In 2017, Art Exhibitions Australia and the National Gallery of Victoria (NGV) in Melbourne presented the exhibition ‘Van Gogh and the seasons’, curated by the Van Gogh scholar and independent curator, Sjraar van Heugten, and Dr. Ted Gott – NGV’s Senior Curator of International Art. The exhibition displayed 36 paintings and 13 drawings by the famous Dutch artist, mostly derived from the two largest collections with Van Gogh’s work: the Van Gogh Museum in Amsterdam and the Kröller-Müller Museum, in Otterlo. Besides works by the master himself, Japanese prints from the NGV’s collection were also included, as were a selection of European prints from the artist’s personal collection, which are today held at the Van Gogh Museum.2 It was the second, and the larger, Van Gogh exhibition that’s been organised by the NGV.3 While the exhibition itself was ‘exclusive-to-Melbourne’, the approach – the focus on Van Gogh’s fascination for the changing seasons and the cycle of life, literally and metaphorically – and its research have been preserved in an internationally available (excluding Australia and New Zealand), lavishly illustrated publication, published by Princeton University Press during 2018.4 The exhibition catalogue has a traditional layout: starting with in-depth essays by renowned scholars and followed by short entries about the works shown in the exhibition categorised per season. The texts are elaborately adorned with images, and many spreads zooming in on works, have been added. Unfortunately, the incredibly glossy paper for this generously sized book is poorly chosen. While the actual paintings and drawings are on display in anti-reflective glass, the reflection of the paper makes studying the images a challenging endeavour. The first essay ‘Vincent van Gogh and the seasons: images of nature and humanity’, was written by Sjraar van Heugten, initiator of the exhibition, and one of the authors of both the aforementioned publications on Van Gogh. His essay functions as an introduction by showing how Van Gogh’s love for nature and his spiritual temperament can be traced back to his youth and his upbringing. Following Van Gogh’s artistic path of life – from his early seasonal motifs drawn in the Borinage inspired by his greatest example Jean-Francois Millet (1814-1875) to the blossoming chestnut trees and the panoramic paintings of wheat fields surrounding Auvers in the last months of his life. He describes the artist’s many sources of inspiration, his reflections on the seasons during important moments in his life, its resonance in his oeuvre, and upon his artistic development.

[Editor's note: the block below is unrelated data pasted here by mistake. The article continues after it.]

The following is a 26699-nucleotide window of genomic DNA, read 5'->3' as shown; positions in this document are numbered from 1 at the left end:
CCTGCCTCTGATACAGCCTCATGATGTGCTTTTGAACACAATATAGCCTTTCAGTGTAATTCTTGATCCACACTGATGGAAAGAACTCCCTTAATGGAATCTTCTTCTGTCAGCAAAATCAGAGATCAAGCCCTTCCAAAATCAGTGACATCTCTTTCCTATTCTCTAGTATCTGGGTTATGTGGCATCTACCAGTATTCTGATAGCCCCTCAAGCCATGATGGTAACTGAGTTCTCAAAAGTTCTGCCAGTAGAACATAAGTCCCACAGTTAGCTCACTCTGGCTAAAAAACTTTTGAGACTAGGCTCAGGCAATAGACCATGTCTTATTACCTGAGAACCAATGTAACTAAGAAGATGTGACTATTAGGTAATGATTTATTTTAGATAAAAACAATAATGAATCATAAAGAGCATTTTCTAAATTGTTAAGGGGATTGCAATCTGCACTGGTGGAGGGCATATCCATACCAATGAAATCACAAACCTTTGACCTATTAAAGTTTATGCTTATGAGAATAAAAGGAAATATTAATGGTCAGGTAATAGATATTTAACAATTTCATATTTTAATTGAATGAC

Left: cover of Van Gogh and the seasons.